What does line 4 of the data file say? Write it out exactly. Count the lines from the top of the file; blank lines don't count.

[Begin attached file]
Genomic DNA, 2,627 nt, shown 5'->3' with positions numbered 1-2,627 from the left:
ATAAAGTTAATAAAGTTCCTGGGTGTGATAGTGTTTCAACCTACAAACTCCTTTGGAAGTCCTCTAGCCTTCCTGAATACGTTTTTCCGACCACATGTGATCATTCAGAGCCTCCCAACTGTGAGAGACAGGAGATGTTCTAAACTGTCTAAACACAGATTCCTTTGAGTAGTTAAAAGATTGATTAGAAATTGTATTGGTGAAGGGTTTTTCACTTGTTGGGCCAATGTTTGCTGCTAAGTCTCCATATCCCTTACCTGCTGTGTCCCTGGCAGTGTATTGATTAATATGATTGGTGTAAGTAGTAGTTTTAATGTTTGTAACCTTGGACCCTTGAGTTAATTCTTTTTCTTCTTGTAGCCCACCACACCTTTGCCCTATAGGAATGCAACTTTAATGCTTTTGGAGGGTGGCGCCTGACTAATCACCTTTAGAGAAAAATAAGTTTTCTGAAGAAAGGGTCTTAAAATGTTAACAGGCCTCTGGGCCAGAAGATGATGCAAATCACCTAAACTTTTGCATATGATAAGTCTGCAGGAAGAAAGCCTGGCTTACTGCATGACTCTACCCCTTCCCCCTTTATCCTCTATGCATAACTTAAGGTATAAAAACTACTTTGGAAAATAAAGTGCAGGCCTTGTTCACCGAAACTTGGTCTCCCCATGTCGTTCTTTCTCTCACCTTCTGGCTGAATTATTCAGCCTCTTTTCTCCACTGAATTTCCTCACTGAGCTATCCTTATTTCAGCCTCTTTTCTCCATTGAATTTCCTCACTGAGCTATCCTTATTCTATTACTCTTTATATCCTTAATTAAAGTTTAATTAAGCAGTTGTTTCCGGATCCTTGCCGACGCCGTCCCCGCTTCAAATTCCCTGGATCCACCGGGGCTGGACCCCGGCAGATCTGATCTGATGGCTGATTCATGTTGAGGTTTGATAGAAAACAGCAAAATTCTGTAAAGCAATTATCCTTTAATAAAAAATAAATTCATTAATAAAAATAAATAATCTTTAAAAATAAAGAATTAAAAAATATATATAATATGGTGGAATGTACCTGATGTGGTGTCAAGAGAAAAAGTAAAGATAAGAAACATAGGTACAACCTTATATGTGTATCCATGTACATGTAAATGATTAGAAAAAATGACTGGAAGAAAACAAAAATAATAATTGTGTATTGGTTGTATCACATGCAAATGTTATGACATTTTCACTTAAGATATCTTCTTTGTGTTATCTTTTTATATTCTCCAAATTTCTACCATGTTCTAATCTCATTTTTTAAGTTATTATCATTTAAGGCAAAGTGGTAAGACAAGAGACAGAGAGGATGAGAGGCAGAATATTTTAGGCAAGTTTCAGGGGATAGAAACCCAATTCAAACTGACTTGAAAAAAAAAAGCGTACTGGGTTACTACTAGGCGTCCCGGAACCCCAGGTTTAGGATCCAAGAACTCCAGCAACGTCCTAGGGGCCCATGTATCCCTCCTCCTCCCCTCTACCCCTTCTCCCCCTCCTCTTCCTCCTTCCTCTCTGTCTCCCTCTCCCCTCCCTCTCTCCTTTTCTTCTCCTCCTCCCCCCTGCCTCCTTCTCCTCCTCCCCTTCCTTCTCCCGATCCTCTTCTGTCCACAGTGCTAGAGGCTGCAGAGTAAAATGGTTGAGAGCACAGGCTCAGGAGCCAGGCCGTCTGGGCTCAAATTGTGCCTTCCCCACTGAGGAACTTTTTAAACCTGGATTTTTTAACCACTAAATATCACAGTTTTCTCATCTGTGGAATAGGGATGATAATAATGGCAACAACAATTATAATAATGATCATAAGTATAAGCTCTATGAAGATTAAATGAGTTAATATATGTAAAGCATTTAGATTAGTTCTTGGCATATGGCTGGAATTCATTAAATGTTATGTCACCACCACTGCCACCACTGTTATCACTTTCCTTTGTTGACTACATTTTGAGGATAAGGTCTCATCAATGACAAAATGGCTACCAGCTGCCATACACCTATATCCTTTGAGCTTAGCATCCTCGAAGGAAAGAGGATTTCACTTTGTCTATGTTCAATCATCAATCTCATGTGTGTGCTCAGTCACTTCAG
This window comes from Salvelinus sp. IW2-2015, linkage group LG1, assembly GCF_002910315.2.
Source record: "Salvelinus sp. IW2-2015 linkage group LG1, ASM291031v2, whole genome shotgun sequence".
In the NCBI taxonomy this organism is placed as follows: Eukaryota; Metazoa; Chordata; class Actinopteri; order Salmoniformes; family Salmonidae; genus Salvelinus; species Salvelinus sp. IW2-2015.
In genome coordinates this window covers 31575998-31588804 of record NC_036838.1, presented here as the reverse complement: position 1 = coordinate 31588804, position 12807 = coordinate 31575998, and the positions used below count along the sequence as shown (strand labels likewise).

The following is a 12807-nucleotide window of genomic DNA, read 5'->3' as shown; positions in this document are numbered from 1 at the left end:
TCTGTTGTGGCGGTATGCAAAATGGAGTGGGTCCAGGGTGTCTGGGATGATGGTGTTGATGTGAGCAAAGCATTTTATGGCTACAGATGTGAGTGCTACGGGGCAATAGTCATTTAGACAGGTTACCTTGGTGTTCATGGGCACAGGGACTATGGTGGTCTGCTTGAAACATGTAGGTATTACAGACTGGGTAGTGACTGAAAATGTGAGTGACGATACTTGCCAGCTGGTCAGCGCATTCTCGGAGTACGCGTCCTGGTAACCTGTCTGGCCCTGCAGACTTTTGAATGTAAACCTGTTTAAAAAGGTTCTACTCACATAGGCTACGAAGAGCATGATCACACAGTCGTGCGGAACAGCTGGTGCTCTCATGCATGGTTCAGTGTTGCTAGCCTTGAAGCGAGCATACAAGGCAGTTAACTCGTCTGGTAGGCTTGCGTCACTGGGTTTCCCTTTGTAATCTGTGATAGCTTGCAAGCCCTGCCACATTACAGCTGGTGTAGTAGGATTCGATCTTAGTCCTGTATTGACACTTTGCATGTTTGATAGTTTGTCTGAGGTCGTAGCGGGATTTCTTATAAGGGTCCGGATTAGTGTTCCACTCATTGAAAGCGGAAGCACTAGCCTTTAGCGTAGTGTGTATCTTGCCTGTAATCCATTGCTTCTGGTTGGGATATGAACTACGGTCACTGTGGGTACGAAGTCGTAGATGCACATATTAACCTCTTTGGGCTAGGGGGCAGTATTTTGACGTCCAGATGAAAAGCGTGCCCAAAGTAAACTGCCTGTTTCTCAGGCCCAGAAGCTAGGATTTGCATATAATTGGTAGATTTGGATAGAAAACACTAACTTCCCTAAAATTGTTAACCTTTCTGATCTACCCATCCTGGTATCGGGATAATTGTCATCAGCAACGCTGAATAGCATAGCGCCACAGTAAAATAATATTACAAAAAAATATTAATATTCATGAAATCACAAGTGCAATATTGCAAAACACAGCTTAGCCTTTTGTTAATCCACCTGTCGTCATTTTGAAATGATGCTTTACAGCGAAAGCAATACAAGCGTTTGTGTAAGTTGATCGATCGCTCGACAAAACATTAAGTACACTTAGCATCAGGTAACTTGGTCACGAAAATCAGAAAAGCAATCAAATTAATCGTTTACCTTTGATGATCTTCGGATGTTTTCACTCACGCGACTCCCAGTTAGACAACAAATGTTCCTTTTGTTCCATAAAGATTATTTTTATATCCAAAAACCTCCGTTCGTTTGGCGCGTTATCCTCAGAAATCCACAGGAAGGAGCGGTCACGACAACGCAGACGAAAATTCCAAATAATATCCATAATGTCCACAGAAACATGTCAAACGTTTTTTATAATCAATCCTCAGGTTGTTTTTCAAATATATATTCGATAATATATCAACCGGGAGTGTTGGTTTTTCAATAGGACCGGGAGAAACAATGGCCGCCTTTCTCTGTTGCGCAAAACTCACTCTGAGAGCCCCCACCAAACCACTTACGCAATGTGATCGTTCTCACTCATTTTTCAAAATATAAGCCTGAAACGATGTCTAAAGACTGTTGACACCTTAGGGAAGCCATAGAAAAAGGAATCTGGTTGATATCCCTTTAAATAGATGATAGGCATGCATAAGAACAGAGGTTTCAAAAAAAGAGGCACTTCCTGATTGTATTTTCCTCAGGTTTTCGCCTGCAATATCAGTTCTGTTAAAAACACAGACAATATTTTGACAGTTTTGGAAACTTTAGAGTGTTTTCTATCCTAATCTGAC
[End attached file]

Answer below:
Source record: "Salvelinus sp. IW2-2015 linkage group LG1, ASM291031v2, whole genome shotgun sequence".